BELIZE CITY, Wed. Jan. 11, 2017–As we reported in our mid-week edition, the Government of Belize has lost three petitions filed in the US Supreme Court in an attempt to fight off the enforcement of arbitral awards handed down back in 2009 in disputes with foreign investors over agreements they had with the Government of Belize.
Two of those awards together totaled US$50 million (or BZ$100 million) at the time of Monday’s ruling by the highest court in the US jurisdiction.
The Government of Belize issued an official statement today saying, “The cases upheld arbitration awards against Belize procured by NEWCO, Belize Social Development Limited (BSDL) and BCB Holdings Limited. BSDL and BCB are [Michael] Ashcroft companies, and the arbitration awards they received were for the People’s United Party Accommodation Agreement given to BSDL, and the PUP Settlement Deed given to BCB. Those awards are unenforceable in Belize since its highest court, the Caribbean Court of Justice (CCJ), has ruled that the PUP agreements on which they are based are scandalous, outrageous and utterly illegal.”
It was responding to a press release issued by the Opposition party, PUP, blaming the ruling United Democratic Party for saddling Belizean taxpayers with the hefty bill, citing “incompetent and delusional decision-making.” The Opposition goes on to contend that if the Government refuses to make the payment, which it said is due in US dollars, within 60 days, “it could trigger the entire super-bond debt to become payable in full.”
However, the Government maintains that it will not pay the awards: “The Office of the Prime Minister makes clear that while the US courts have upheld the awards, those courts have no authority to overrule the CCJ and certainly the Ashcroft companies can never collect on those awards in Belize. Accordingly the Government of Belize under the current administration, refuses to subject the Belizean people to this monstrosity of the PUP’s making, and has no intention of paying a penny of these Ashcroft awards.”
Financial Secretary Joseph Waight told us last month, when we questioned whether there are assets overseas that could be seized, that there is none; and the only asset, an embassy building, is protected under the Geneva Convention. However, the claimants will evidently persist in seeking payment from the Government of Belize.
“When there is a judgment, there is an obligation to pay,” said Louis B. (Benno) Kimmelman, the lead attorney for Sidley Austin LLP in New York, the firm which represented the claimants in the two cases: Belize v. BCB Holdings Limited et al. and Belize v. Belize Social Development Limited.
Kimmelman told Amandala, “First of all, these cases are based on two arbitral awards rendered back in 2009. It’s been more than 7 years since these awards were issued by the arbitral tribunals.”
He noted that the Government of Belize fought every step of the way to prevent the awards from being turned into judgments, and questioned why the Government was resisting enforcement of the awards over the past 7 years if there are no assets to attach to meet its payment obligation, as the Government has claimed.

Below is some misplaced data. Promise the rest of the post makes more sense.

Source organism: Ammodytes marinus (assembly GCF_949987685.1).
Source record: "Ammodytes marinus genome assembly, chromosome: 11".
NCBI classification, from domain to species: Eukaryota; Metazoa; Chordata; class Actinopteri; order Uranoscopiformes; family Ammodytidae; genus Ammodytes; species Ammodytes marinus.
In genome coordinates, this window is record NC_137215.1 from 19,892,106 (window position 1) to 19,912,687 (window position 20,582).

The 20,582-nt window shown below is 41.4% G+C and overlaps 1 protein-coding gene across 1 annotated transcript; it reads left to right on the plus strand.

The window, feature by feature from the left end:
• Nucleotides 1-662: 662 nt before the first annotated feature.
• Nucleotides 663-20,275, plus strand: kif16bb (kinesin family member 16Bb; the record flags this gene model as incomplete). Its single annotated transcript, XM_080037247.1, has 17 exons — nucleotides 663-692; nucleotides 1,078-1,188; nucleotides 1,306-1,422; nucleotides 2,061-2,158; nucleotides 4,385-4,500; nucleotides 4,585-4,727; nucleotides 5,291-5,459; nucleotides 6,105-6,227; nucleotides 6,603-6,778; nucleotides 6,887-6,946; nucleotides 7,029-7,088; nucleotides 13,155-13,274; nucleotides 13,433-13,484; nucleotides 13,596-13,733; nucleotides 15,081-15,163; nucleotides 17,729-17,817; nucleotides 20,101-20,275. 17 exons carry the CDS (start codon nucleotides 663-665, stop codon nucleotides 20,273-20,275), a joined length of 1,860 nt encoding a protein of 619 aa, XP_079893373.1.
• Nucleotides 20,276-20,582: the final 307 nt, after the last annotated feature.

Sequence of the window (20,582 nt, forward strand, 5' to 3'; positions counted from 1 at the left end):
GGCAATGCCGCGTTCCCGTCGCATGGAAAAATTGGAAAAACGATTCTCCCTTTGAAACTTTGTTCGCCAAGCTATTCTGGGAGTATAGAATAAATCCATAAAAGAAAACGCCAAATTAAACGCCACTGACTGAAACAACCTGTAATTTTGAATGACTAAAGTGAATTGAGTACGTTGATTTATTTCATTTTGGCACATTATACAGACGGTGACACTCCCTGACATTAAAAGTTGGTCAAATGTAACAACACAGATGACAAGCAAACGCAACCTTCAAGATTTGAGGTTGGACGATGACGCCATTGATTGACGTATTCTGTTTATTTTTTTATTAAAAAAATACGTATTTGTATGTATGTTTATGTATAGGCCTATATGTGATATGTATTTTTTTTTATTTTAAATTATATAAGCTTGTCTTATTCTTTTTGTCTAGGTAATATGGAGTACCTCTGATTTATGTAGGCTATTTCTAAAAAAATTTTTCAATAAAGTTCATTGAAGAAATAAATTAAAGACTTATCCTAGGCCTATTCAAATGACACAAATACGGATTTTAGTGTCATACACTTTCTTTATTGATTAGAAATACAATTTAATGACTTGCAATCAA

The cases are final and not subject to any further appeals and they can be enforced in the US for many, many years after they were issued, Kimmelman told us.
In a third case which the law firm is handling in relation to another arbitration award for BZ$22 million handed down by the London Court of International Arbitration (LCIA) that has been enforced in the United States, Kimmelman told us that the Government of Belize has appealed this judgment to the US Court of Appeals and oral arguments are coming up next month in that case.
This dispute is between the Government of Belize and BCB Holdings/Belize Bank, now identified as Caribbean Investment Holdings Limited, over a 2005 settlement deed, which the company said that the Government had wrongfully repudiated when a tax dispute arose between them.
Government has maintained that the enforcement of the award is contrary to public policy. It also points to a ruling by the Caribbean Court of Justice (CCJ) against the bank in the same matter.
Belize attorney for the bank, Eamon Courtenay, has previously said, “…it is open to my clients, if government has assets elsewhere, to go to that jurisdiction and attempt to enforce [the award] there. Then the question would be: Would it be contrary to public policy in that jurisdiction?”
In ruling on the outstanding dispute before the US courts, United States District Judge Colleen Kollar-Kotelly said in handing down her decision in the lower court in 2015 that, “As England is the country with primary jurisdiction, only an English court may set aside the arbitral award issued by the LCIA. Consequently, although the CCJ decided not to enforce the award, its decision to do so does not hold preclusive effect on this Court.”
The Government of Belize did not participate in the LCIA arbitration proceedings, claiming that it would fight the matter if an attempt were to be made to enforce the awards in Belize.
It remains to be seen whether the Government of Belize will fight this fourth arbitral award at the level of the US Supreme Court, the final tier in the legal system there.
Belize has already had three strikes in the US Supreme Court: the third was the court’s decision also issued this Monday not to hear the Government’s petition against the enforcement of a BZ$8.5 million award in favor of Newco over a botched airport concession deal. That arbitration was heard in Miami.
Together, the awards now total at least BZ$150 million.
Last year, the Government was slapped with its biggest arbitration tab in the nation’s history—half-a-billion-dollars, in the dispute with the former owners of Belize Telemedia Limited over the 2009 nationalization of the company. The final payment, totaling roughly BZ$180 million, has to be made this July.